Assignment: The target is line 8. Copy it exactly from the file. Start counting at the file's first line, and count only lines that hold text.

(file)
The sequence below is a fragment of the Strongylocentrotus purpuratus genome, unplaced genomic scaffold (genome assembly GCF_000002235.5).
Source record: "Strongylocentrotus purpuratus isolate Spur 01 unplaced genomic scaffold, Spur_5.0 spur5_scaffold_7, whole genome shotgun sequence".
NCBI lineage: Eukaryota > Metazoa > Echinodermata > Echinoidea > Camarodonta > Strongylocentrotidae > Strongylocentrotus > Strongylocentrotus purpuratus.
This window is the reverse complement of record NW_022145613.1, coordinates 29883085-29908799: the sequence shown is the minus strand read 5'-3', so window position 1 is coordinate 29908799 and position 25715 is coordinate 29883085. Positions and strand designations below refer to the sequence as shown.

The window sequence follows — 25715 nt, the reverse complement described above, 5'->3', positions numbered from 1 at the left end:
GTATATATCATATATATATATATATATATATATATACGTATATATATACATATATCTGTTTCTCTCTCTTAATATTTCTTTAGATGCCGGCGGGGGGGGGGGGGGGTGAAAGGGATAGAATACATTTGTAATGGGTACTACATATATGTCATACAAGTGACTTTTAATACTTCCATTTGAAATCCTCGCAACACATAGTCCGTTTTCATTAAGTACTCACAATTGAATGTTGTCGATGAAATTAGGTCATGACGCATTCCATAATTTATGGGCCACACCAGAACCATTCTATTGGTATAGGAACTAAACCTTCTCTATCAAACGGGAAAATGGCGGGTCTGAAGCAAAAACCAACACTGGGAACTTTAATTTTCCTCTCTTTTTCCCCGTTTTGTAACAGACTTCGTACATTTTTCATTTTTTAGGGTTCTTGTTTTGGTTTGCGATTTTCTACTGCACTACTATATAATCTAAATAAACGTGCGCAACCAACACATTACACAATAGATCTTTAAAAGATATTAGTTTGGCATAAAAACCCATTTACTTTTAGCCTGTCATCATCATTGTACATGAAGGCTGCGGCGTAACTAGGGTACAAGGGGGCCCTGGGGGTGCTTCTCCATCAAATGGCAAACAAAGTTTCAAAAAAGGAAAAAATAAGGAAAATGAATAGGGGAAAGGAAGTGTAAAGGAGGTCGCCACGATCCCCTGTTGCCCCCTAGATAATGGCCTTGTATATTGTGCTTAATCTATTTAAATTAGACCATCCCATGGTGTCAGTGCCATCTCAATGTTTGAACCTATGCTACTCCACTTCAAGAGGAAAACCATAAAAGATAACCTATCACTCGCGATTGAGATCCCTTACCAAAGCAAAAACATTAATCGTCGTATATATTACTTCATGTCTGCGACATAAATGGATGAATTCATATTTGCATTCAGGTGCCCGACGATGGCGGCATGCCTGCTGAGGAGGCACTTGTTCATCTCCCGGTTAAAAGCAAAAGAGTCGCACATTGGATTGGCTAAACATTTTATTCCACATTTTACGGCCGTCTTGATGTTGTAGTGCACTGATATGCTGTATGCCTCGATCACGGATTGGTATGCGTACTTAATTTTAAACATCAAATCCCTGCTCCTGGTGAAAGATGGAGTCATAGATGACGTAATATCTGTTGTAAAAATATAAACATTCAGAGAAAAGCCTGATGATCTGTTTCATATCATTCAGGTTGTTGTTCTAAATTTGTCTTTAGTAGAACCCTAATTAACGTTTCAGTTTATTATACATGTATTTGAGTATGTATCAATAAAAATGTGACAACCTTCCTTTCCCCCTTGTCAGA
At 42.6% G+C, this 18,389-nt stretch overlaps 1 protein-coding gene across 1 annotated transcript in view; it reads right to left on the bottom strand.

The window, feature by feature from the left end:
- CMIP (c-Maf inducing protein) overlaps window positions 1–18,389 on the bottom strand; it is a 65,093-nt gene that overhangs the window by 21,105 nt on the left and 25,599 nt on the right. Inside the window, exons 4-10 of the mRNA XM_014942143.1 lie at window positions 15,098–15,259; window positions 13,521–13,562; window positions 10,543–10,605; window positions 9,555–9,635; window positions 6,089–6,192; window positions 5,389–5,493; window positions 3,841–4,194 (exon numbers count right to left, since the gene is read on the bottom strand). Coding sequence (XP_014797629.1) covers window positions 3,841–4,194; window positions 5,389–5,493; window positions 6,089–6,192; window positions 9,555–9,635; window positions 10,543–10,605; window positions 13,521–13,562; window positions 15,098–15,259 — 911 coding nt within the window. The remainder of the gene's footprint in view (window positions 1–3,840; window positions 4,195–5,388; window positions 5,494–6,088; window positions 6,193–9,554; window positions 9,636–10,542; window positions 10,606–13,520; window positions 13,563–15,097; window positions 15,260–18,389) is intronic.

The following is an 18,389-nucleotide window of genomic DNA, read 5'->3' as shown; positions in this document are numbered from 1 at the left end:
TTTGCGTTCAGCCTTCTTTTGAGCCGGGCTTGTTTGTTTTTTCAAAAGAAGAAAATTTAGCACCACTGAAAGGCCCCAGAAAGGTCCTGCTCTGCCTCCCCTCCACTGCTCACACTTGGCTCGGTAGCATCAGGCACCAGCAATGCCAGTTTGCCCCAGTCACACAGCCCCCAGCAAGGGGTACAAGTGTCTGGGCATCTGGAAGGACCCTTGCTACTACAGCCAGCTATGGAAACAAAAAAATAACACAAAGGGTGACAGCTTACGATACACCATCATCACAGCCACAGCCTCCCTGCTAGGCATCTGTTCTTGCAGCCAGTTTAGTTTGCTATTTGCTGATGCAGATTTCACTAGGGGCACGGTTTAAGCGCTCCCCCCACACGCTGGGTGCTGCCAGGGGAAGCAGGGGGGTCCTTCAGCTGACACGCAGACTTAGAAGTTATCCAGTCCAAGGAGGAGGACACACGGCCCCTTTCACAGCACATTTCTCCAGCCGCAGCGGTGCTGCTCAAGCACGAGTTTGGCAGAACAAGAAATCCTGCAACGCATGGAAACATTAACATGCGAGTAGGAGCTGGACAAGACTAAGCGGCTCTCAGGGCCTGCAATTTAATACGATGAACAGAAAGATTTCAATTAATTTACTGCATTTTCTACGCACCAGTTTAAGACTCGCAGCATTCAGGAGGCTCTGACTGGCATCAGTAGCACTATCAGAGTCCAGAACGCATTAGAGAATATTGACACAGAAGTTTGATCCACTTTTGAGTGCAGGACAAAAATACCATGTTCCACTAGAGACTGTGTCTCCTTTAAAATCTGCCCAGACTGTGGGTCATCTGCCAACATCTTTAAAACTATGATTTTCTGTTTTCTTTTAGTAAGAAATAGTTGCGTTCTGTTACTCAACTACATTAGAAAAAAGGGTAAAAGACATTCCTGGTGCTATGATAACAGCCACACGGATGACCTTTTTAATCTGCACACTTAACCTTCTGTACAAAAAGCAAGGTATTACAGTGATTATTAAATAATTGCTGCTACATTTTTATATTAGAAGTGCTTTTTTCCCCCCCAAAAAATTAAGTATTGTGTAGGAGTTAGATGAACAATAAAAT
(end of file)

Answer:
The window, feature by feature from the left end: